Ifath Sayed is an intern for the Pulitzer Center from Doha, Qatar, and originally hails from India. She is a rising senior in Northwestern's Medill program. As a student, she has reported on rape, sexual abuse, domestic violence, racial profiling, gender-related health issues, and other local issues. She is passionate about sharing stories of people who don’t have many platforms to speak for themselves, and she has a keen interest in politics and international development. Her greatest source of discontent is finding herself without a book to read at hand when she’s unoccupied.

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Stepping on the Graves of Slaves: The Apathy Toward Black Americans’ Burial Sites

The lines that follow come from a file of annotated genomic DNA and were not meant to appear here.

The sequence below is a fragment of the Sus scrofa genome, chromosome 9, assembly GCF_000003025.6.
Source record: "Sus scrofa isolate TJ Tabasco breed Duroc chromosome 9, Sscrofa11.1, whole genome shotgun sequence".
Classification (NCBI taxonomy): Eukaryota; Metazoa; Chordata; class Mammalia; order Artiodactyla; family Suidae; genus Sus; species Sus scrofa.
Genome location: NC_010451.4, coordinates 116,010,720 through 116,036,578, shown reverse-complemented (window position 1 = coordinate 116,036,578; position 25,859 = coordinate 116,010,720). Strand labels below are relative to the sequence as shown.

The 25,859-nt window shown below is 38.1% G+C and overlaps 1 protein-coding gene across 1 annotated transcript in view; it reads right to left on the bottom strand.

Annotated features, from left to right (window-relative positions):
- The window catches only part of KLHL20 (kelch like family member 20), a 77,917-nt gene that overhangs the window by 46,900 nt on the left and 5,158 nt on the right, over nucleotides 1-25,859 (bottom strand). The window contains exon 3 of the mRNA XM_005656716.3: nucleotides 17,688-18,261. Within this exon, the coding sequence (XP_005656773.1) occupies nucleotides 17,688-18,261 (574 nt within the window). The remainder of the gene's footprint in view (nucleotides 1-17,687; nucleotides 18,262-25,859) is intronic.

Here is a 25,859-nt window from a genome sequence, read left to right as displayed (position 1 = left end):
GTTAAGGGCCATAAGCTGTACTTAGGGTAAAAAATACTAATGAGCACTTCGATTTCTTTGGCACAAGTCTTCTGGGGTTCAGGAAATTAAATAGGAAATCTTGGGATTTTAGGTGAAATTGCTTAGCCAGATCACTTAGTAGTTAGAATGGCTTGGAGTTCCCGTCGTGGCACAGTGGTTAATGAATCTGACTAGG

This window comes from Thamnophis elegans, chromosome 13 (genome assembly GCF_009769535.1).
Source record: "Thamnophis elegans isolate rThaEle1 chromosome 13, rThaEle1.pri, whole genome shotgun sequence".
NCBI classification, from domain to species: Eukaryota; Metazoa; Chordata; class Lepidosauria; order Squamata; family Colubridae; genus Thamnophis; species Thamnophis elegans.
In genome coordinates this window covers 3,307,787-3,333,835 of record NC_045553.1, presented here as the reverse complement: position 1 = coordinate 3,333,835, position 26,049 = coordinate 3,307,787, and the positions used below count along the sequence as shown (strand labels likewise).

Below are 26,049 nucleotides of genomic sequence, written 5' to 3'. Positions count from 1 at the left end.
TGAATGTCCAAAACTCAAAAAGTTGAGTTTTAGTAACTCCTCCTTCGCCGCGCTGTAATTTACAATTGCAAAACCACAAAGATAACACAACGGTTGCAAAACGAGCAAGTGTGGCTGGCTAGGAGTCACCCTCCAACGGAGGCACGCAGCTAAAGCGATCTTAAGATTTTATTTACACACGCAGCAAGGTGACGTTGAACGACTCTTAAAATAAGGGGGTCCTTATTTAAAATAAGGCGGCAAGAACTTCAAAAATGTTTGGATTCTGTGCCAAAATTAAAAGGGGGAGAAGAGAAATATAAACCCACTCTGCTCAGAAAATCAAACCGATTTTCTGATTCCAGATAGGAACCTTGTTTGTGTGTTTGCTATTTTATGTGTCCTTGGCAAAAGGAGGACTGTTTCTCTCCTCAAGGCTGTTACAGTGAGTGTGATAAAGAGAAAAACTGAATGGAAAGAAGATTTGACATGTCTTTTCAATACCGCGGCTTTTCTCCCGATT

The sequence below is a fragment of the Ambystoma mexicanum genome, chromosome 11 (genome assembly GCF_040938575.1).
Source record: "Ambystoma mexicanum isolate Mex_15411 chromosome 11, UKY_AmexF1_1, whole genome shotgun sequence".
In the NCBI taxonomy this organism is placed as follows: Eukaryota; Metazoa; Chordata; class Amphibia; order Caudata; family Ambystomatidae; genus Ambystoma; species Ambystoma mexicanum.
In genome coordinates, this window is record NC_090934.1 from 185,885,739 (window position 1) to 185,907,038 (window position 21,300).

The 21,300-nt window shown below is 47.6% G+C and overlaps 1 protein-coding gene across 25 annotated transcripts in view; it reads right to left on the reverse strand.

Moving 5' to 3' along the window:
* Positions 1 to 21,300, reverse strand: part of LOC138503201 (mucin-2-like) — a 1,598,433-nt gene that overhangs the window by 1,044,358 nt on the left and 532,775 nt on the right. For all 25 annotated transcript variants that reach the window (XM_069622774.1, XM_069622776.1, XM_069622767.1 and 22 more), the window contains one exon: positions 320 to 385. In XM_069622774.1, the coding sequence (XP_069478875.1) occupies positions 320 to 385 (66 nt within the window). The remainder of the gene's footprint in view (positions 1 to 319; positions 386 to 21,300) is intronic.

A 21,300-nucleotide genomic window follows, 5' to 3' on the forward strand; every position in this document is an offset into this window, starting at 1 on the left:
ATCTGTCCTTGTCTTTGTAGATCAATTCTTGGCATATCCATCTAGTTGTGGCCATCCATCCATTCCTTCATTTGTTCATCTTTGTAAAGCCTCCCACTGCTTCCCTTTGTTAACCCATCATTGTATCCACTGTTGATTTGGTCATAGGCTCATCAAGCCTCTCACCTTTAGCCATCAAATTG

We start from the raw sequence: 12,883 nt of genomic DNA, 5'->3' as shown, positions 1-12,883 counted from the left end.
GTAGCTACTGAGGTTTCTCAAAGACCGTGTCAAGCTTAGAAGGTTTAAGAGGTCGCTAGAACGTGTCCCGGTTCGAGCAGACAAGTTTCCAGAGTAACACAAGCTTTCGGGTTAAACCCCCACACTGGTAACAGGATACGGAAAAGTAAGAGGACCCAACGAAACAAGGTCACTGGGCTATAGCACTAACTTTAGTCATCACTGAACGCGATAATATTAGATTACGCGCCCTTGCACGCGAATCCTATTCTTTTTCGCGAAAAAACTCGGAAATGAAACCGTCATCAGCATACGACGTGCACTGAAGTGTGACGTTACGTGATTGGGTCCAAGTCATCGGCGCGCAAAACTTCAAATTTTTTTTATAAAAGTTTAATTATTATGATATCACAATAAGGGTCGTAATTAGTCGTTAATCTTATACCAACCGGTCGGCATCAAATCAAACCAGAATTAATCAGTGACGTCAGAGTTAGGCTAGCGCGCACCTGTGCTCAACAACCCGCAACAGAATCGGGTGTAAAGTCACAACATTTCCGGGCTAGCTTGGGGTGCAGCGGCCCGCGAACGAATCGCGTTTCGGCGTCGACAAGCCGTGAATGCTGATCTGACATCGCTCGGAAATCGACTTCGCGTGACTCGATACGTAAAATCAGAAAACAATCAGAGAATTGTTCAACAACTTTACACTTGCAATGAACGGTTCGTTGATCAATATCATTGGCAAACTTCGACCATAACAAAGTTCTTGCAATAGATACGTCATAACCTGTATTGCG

by Ifath Sayed 04-20-2017

Grave marker at the Daughters of Zion Cemetery in Charlottesville, Va. Photo by Arthur Jones.

Misidentified or abandoned slave cemeteries aren’t unusual in the United States. In Virginia alone, Rainville estimates that at least 60 percent of the state’s slave cemeteries are unidentified, damaged, or built over — and even when preserved, very few people know about them.

“For every white burial, there is a black burial somewhere. But today, there are many more preserved white cemeteries than there are black cemeteries, especially slave cemeteries,” Rainville said.